Mountaineering instructor Simon Lake explains the basic ice axe and crampons skills you need to head into the mountains this winter…
Venturing out into the mountains when they are in winter conditions can feel like a daunting experience. However, if you learn some basic winter skills, a whole new set of adventures are opened up to you.
To begin with, winter mountains tend to be more physically challenging, with longer days and heavier packs, not to mention more arduous conditions under foot. Ensuring you have a good level of fitness will make the days more enjoyable.
Your navigations skills should be well practised, as these will serve you well if the visibility deteriorates. With snow on the ground and low cloud, this “white room” effect can be quite disorientating. Knowing techniques such as walking on a bearing and pacing distance are vital skills to keep you safe. The winter environment throws up lots of additional hazards not found in summer, such as avalanche prone slopes and corniced edges. Knowing where you are is vital to ensure you can avoid these dangers.
There are some crucial items of equipment that should always be carried in winter. These include a walking axe and crampons. A walking axe can be used when on snow slopes to add balance and security. It is held in the uphill hand with the shaft of the axe plunged vertically into the snow.
Axes come in a range of lengths so you can select one to best suit your height and the nature of terrain you are likely to use it most on. A longer axe may be found to be more useful on easier angled ground whereas a shorter axe will be less use on this type of slope, but much better on steeper slopes.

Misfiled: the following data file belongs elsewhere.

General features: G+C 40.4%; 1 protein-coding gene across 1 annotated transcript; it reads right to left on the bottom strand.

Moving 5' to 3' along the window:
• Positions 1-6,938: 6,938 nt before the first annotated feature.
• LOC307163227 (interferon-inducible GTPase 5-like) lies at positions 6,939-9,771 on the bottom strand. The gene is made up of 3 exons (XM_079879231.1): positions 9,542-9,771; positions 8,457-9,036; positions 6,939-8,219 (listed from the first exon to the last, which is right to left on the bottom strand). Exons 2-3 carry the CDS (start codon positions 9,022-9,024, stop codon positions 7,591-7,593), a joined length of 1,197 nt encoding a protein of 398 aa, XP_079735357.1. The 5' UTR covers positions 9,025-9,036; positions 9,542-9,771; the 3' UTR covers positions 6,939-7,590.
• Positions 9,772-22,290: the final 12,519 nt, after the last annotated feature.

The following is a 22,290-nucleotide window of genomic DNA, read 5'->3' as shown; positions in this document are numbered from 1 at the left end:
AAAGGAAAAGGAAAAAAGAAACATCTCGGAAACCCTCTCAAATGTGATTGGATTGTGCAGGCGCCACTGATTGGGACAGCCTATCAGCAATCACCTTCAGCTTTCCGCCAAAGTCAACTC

Not only will an axe add a huge amount of support when on a snow slope, but it also acts as the only effective way of stopping yourself should you take a trip and slide. Therefore, as a general rule, I would always have one in my hand when on a snow slope.
How to use crampons
Crampons attach to your boots and have spikes that allow you to grip the snow or ice as you walk over it. They are rated from C1 to C3 depending on the type of attachment, how rigid they are and the type of boot they are to be used on. If you are unsure, it is best to have your boot matched to a crampon in a shop before you buy.
On firm snow or ice these are the best way to ensure you do not slip. Putting them on before you are committed to a slope of this nature is important, as is being able to fit them with gloves on and bulky clothing.
For normal walking on moderate angled snow or ice you use a “flat footed” technique so that all the downward facing spikes are in contact with the ground to gain the best traction. This technique can be adapted as the angle of the slope increases to “front pointing” which is when only the front point spikes are in the snow or ice. This is the technique used to climb more vertical sections of snow or ice.
It is useful to get used to walking with crampons over a variety of types of snow, ice and rock, as it is often the transition from one type to the next that can trip you up. It also takes some time for your ankles to get used to the strain that walking in crampons can put them under.
This is an idea of some basic considerations to bear in mind before you head out into the mountains in winter. Experience and knowledge are key to staying safe, so it is well worth considering a winter skills course to learn and practise some basic skills to prepare you for independent days out.
Expand your skills in winter
Plas y Brenin offer a range of skills courses designed to give you confidence in winter mountain conditions, with dates running from December 2018. Training is available from their base in Snowdonia, or from Glencoe in the Scottish Highlands.